This is my Singer 201 sewing machine, built in 1937 (serial number AE528394). I bought it on Craigslist to use as my home machine after several frustrating encounters with more modern, secondhand machines. Going vintage is an affordable way to get a quality machine, even if such machines lack modern—if arguably extraneous—features.
This model has a “potted” motor that drives the machine through a direct, geared connection. It looks elegant, but I think some folks are under the impression that doing away with a belt is a major improvement. In reality, this motor doesn't do anything that a belted motor can't.
After I bought this machine, I rewired the motor, cleaned out the gearcase, and replaced the wicks in the grease cups. I then packed the grease cups and the worm gear with petroleum jelly (Vaseline) before reassembling. Vaseline has a low melting point and is suitable for wicks.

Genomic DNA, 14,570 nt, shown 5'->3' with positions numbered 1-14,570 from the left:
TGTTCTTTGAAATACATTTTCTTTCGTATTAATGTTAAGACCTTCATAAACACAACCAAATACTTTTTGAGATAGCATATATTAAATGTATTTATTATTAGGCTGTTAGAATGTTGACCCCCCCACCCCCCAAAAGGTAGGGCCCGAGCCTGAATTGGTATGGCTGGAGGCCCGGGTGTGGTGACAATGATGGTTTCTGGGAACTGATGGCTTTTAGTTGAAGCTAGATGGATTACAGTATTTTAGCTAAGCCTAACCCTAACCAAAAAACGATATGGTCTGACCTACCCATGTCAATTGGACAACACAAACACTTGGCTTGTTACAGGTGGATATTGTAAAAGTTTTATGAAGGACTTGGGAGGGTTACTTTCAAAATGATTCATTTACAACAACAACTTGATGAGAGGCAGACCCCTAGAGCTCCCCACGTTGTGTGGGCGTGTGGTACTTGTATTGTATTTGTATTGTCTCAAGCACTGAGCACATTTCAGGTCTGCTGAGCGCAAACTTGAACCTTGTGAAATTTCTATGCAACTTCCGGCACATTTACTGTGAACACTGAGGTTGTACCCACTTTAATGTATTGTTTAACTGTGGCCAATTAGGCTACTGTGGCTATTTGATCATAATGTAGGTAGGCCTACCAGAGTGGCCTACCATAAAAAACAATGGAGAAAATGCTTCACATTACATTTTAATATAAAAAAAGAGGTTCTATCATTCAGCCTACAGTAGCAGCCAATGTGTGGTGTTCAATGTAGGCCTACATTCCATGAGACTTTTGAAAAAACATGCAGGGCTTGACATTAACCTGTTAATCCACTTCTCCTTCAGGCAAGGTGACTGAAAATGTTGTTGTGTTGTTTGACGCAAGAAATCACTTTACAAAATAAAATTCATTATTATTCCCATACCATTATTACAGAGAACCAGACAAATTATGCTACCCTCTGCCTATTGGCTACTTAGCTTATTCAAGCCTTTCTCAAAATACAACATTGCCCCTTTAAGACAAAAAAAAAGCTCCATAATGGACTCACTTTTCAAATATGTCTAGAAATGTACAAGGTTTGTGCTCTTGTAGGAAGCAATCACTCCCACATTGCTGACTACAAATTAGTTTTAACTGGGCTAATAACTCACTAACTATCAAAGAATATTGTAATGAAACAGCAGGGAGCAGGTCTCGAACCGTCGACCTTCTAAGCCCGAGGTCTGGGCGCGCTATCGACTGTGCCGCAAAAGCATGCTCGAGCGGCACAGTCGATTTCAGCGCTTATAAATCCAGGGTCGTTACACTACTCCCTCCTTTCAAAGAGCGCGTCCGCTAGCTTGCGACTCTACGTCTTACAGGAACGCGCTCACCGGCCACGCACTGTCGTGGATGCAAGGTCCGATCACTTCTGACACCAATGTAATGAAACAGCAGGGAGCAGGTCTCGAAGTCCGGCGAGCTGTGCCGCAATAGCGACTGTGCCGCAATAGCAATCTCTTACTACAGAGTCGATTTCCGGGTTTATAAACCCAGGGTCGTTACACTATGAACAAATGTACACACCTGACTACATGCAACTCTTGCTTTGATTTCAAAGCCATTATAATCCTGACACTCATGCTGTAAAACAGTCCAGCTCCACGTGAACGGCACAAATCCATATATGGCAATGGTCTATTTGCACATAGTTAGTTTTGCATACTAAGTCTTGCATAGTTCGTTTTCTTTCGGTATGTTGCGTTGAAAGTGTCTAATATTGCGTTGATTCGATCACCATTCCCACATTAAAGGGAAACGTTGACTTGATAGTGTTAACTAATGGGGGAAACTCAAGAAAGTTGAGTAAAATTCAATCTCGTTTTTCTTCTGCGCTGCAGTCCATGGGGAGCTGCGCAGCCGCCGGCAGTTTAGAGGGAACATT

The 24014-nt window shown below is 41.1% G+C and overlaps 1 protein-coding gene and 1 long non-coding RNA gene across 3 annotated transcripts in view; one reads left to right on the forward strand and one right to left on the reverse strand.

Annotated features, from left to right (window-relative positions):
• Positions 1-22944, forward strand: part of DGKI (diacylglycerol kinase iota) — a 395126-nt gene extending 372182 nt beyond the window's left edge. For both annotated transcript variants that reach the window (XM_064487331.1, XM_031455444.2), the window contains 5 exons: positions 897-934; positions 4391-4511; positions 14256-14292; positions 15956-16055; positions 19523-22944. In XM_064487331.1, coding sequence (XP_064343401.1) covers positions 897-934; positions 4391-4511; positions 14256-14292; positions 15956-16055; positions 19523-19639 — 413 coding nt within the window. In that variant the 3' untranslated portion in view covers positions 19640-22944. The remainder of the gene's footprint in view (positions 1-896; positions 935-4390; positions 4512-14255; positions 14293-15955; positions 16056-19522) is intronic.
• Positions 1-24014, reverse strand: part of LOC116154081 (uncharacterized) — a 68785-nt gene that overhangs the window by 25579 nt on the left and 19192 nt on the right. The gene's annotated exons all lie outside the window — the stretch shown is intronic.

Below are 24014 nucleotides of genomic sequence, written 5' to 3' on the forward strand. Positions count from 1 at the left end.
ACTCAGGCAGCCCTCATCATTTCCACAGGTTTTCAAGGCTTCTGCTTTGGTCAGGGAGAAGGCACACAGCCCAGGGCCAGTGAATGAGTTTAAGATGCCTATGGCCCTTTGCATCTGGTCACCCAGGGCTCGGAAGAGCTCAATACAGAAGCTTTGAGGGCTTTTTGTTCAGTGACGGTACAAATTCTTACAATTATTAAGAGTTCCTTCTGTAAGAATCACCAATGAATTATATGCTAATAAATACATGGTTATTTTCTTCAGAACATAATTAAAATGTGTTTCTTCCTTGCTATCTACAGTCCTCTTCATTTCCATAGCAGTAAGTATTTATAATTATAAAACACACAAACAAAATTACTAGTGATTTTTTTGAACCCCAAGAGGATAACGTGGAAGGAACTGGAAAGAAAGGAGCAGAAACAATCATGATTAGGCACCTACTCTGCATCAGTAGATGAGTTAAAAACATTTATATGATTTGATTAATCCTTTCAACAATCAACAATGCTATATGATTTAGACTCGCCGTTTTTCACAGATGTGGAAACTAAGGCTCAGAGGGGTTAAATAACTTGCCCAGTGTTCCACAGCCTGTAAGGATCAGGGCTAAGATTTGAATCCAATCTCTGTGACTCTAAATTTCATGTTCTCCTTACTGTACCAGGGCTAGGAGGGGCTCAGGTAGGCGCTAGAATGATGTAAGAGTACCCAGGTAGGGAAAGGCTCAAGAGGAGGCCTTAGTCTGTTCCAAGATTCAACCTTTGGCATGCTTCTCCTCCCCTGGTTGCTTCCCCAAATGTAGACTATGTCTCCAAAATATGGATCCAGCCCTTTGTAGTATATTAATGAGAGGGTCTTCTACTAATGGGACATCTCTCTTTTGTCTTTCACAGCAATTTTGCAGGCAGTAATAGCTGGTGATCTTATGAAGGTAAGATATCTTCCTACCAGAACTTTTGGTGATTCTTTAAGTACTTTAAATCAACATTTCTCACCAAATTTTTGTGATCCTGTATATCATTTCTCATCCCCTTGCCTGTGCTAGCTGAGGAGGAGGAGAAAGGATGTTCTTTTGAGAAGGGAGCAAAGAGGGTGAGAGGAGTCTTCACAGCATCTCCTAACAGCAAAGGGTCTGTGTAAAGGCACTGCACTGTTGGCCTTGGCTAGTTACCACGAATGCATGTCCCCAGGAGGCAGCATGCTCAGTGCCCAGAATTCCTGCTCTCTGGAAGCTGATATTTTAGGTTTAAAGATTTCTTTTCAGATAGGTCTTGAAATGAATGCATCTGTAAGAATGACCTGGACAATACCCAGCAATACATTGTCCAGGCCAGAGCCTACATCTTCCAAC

For lubricating the rest of the machine, I like to use a thin layer of Super Lube synthetic grease with PTFE on the shaft gears. Everywhere else I like to use Tri-Flow oil (being sure to always shake the bottle before applying). The small “plug” of felt at the top of the presser bar shaft should be removed before applying Tri-Flow oil there—otherwise the felt will filter out the PTFE particles that make the oil work.
This LED lamp was a very worthwhile upgrade to this machine. This lamp only draws 6 watts but it is theoretically as bright as a 40-watt incandescent lamp. It stays cool, and so does the lamp-holder. The lamp is 16 mm in diameter (0.63 inches) and 63 mm in length (2.5 inches) and has a BA15D base. The color of the light is a pleasant, warm white (3000 K):
This machine has a horizontal rotary hook and makes very elegant stitches.
The machine uses readily available class 66 bobbins and generic 15 × 1 needles.